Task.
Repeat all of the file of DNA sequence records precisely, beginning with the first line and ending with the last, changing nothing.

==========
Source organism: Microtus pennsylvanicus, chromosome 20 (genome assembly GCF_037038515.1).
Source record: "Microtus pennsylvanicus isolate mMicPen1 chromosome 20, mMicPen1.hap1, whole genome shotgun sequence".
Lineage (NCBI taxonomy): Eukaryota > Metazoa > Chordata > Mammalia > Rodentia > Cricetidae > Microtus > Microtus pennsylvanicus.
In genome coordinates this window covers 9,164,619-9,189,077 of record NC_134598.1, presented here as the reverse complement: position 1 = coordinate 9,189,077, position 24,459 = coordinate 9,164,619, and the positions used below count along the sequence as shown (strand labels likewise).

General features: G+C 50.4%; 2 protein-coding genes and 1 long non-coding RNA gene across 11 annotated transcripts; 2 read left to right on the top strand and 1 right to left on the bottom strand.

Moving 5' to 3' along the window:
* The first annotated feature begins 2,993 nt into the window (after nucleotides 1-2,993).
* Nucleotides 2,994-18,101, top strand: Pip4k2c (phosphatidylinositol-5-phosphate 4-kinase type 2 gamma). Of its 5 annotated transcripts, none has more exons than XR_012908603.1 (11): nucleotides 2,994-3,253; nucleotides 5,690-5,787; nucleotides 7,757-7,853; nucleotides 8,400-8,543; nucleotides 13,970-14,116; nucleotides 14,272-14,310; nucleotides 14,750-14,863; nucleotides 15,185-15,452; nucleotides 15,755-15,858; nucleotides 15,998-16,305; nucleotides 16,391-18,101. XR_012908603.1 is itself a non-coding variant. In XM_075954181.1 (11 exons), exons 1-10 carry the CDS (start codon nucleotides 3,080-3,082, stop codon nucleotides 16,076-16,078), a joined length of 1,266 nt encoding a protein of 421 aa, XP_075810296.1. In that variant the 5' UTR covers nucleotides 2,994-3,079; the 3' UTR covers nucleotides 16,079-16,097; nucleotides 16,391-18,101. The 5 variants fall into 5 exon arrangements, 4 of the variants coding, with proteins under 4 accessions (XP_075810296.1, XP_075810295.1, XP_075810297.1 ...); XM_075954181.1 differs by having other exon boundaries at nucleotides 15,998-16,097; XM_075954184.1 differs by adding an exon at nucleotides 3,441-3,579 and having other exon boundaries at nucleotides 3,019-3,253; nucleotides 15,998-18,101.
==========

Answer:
Source organism: Microtus pennsylvanicus, chromosome 20 (genome assembly GCF_037038515.1).
Source record: "Microtus pennsylvanicus isolate mMicPen1 chromosome 20, mMicPen1.hap1, whole genome shotgun sequence".
Lineage (NCBI taxonomy): Eukaryota > Metazoa > Chordata > Mammalia > Rodentia > Cricetidae > Microtus > Microtus pennsylvanicus.
In genome coordinates this window covers 9,164,619-9,189,077 of record NC_134598.1, presented here as the reverse complement: position 1 = coordinate 9,189,077, position 24,459 = coordinate 9,164,619, and the positions used below count along the sequence as shown (strand labels likewise).

General features: G+C 50.4%; 2 protein-coding genes and 1 long non-coding RNA gene across 11 annotated transcripts; 2 read left to right on the top strand and 1 right to left on the bottom strand.

Moving 5' to 3' along the window:
* The first annotated feature begins 2,993 nt into the window (after nucleotides 1-2,993).
* Nucleotides 2,994-18,101, top strand: Pip4k2c (phosphatidylinositol-5-phosphate 4-kinase type 2 gamma). Of its 5 annotated transcripts, none has more exons than XR_012908603.1 (11): nucleotides 2,994-3,253; nucleotides 5,690-5,787; nucleotides 7,757-7,853; nucleotides 8,400-8,543; nucleotides 13,970-14,116; nucleotides 14,272-14,310; nucleotides 14,750-14,863; nucleotides 15,185-15,452; nucleotides 15,755-15,858; nucleotides 15,998-16,305; nucleotides 16,391-18,101. XR_012908603.1 is itself a non-coding variant. In XM_075954181.1 (11 exons), exons 1-10 carry the CDS (start codon nucleotides 3,080-3,082, stop codon nucleotides 16,076-16,078), a joined length of 1,266 nt encoding a protein of 421 aa, XP_075810296.1. In that variant the 5' UTR covers nucleotides 2,994-3,079; the 3' UTR covers nucleotides 16,079-16,097; nucleotides 16,391-18,101. The 5 variants fall into 5 exon arrangements, 4 of the variants coding, with proteins under 4 accessions (XP_075810296.1, XP_075810295.1, XP_075810297.1 ...); XM_075954181.1 differs by having other exon boundaries at nucleotides 15,998-16,097; XM_075954184.1 differs by adding an exon at nucleotides 3,441-3,579 and having other exon boundaries at nucleotides 3,019-3,253; nucleotides 15,998-18,101.